Resistor – a double-ended, passive electronic component. It is a linear component, which means that the voltage drop is directly proportional to the current that flows through it. Resistor is used to reduce or achieve the desired value of the current that flows in the electric circuit. It can operate under direct, alternating or pulse currents (a type of circuit has a significant impact on its properties). In addition, resistor is a component in which the process of converting electric energy into thermal energy takes place.
Resistor – Division
Memory resistor (that is controlled by current) is called memristor. Resistor with adjustable electric resistance is called a potentiometer. It is a triple-ended element used as the voltage divider. On the Fig. 3 you can find more about resistor’s big family.
Resistor – Technical Parameters
The most important technical parameters of the resistor are written below:
- nominal resistance (conductance parameter “G” [S – siemens] is also often used, where G = 1/R) – given by the manufacturer on the housing element that can be measured using a multimeter,
- accuracy class (tolerance) – possible deviation of the actual value of the resistor from the nominal value (given in percentages),
- power rating – the maximum permissible power that can be dissipated as heat from resistor under certain conditions,
- temperature coefficient of resistance (TCR) – it defines resistance variation under the influence of temperature (the smaller the TCR, the more stable resistor is),
- voltage limiting – the maximum value of the DC voltage (or the highest effective value of the alternating current AC), that won’t cause any damage to the component. This value depends on the material from which resistor was manufactured – for popular, low power resistors it ranges from 150 to 500V.
Resistor – Color code chart
I bet that many of you have wondered, what these “colorful stripes” on the resistor actually mean? Below you can find out and “decode” your own resistor’s value.
Let’s take resistor from the Fig. 4. as an example. According to the color chart from Fig. 5., first stripe (purple) has the value of “7”. Second stripe (yellow) has the value of “4”. Third stripe (orange) means the multiplier value, so basically we need to write the first two digits next to each other and multiple that number by 1000 (1k). So, 7 and 4 multiplied by 1000: 74 * 1000 = 74000Ω = = 74kΩ Tolerance of this resistor has the value of +/- 0,05% (grey color).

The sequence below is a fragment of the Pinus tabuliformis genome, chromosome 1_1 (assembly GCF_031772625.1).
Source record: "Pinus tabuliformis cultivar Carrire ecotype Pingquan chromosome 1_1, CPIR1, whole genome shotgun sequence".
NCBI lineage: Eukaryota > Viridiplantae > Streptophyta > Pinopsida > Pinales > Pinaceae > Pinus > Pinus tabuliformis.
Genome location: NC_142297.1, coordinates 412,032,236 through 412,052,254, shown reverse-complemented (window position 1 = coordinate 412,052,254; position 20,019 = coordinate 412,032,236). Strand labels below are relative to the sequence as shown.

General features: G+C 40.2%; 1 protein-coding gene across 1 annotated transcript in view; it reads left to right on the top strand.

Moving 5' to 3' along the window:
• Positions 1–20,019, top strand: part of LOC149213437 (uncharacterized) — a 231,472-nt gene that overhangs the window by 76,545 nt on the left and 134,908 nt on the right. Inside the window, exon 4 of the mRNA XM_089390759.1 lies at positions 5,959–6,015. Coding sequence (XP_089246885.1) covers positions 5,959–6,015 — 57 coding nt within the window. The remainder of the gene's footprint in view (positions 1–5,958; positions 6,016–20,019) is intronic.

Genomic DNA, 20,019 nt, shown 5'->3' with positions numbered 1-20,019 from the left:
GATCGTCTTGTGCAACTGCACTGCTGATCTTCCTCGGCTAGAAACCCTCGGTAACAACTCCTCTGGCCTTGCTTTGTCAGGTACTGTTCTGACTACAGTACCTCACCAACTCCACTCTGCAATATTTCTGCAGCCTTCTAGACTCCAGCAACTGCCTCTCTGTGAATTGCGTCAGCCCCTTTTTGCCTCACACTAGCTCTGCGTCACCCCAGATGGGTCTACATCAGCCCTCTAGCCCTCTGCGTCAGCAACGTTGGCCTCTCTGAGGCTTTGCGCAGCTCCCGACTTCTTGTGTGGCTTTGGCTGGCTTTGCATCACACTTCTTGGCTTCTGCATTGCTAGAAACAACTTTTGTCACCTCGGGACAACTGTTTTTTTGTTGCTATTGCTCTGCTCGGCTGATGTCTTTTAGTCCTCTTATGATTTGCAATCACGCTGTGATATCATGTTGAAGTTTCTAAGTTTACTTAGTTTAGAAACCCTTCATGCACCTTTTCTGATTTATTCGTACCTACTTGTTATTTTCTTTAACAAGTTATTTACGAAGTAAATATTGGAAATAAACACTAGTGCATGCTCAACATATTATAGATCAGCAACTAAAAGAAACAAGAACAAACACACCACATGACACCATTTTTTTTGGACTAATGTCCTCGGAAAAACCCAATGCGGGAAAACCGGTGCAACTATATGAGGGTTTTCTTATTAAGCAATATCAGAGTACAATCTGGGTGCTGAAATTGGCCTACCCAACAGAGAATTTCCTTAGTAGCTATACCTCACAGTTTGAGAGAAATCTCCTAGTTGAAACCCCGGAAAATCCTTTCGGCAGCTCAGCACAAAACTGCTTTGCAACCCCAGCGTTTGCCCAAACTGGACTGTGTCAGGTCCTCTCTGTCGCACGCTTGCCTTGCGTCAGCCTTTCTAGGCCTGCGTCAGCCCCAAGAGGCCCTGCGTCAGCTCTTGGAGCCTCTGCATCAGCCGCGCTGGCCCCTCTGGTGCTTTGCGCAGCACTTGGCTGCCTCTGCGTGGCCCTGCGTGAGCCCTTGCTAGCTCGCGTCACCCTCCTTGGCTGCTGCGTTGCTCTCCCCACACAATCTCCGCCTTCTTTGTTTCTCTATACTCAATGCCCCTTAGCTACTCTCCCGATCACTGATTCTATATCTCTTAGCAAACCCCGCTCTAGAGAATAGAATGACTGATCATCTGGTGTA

First stripe (green) has the value of “5”. Second stripe (black) has the value of “0”. Third stripe (orange) means the 1k multiplier value.
5 and 0 multiplied by 1k: 50 * 1000 = 50kΩ. Tolerance of this resistor has the value of +/- 1% (brown color).
First stripe (yellow) has the value of “4”. Second stripe (purple) has the value of “7”. Third stripe (brown) means the 10 multiplier value.
4 and 7 multiplied by 10: 47 * 10 = 470Ω. Tolerance of this resistor has the value of +/- 2% (red color).
That was easy, right?
Resistor – Basic equations
R = V / I
R – resistance (Ω – Ohm)
V – the current between the element ends (V– Volt)
I – current (A – Ampere)
Power dissipated on the resistor:
P = V * I
P – electric power (W – Watt)
Note: More in-depth explanation of Ohm’s Law and more important topics can be found in our 911electronic Basic Electronic Course.
Resistor – Series and Parallel connections
The equivalent resistance of the series connection of several resistors “R” is equal to the sum of the resistance of the resistors forming this connection.
R = R1 + R2 + …Rn
For two, parallel connected resistors, equation for total combined equivalent resistance is shown below:
R = R1,2 = R1 * R2 / R1 + R2
Resistor – Voltage divider
Voltage divider – two resistors in series connection. It is used to separate the voltage supplied to its input, so its output voltage will be the partial input voltage. Input voltage is supplied to the R1 and R2 resistors, while the output voltage is equal to the voltage drop on the resistor R2:
Vout = Vin * R2/R1 + R2